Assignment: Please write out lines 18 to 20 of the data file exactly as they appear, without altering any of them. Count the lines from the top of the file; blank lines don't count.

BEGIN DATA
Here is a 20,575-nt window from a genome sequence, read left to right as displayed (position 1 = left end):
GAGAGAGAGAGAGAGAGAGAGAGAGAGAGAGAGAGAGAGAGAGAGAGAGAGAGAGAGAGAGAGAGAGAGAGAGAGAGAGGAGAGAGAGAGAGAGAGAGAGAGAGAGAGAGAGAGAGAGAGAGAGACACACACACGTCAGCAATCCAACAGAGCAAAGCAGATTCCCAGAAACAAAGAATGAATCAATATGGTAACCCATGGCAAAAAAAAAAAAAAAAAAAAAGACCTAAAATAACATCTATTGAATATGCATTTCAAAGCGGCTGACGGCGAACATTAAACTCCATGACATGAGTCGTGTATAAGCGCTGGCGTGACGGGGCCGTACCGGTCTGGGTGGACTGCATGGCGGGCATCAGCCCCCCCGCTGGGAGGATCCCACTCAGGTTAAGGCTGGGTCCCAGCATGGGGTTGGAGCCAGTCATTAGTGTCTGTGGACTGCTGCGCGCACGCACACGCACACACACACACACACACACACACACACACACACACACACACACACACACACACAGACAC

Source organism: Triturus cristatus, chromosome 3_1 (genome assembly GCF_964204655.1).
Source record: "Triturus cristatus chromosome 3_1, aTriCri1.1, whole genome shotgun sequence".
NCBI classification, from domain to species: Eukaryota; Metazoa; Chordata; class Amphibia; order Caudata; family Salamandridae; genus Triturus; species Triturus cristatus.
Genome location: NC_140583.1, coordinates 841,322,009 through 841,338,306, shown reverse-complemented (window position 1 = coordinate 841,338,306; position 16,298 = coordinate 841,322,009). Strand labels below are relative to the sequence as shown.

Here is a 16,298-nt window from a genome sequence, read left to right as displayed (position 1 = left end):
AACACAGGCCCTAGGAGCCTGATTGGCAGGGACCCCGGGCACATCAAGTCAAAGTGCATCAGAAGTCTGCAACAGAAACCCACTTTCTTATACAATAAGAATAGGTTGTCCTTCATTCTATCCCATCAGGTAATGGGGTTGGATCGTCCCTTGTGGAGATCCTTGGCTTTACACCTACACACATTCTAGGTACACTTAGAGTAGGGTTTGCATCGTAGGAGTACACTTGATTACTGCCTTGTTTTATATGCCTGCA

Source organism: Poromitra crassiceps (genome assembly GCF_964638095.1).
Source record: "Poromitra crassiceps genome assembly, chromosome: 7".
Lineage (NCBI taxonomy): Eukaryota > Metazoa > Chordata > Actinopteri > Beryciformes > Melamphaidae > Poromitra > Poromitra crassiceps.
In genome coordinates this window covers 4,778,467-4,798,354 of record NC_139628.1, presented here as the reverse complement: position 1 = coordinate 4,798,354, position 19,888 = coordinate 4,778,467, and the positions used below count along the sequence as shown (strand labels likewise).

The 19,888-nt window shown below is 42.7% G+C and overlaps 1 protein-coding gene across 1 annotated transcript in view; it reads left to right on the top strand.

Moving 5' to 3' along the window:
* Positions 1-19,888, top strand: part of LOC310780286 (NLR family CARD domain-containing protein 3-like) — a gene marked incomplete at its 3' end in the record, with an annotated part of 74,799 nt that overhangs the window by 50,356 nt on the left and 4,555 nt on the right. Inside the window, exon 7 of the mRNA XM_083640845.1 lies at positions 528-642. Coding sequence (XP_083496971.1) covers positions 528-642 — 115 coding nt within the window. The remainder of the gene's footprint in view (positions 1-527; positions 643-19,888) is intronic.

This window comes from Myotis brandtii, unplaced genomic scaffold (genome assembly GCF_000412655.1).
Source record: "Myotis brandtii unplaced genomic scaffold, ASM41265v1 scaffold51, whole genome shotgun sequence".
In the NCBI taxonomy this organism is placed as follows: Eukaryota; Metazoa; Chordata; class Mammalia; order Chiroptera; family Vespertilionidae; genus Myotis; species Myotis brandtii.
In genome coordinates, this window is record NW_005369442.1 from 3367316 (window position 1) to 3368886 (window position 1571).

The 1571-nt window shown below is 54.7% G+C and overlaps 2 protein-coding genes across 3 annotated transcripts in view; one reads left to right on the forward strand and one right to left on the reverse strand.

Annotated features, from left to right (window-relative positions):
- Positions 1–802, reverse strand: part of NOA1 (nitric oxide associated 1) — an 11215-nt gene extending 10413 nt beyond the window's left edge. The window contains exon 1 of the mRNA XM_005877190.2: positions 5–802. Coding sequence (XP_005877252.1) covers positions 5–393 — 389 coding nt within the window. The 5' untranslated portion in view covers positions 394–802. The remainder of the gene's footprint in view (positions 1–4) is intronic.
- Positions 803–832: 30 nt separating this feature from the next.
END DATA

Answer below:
In the NCBI taxonomy this organism is placed as follows: Eukaryota; Metazoa; Chordata; class Mammalia; order Chiroptera; family Vespertilionidae; genus Myotis; species Myotis brandtii.
In genome coordinates, this window is record NW_005369442.1 from 3367316 (window position 1) to 3368886 (window position 1571).

The 1571-nt window shown below is 54.7% G+C and overlaps 2 protein-coding genes across 3 annotated transcripts in view; one reads left to right on the forward strand and one right to left on the reverse strand.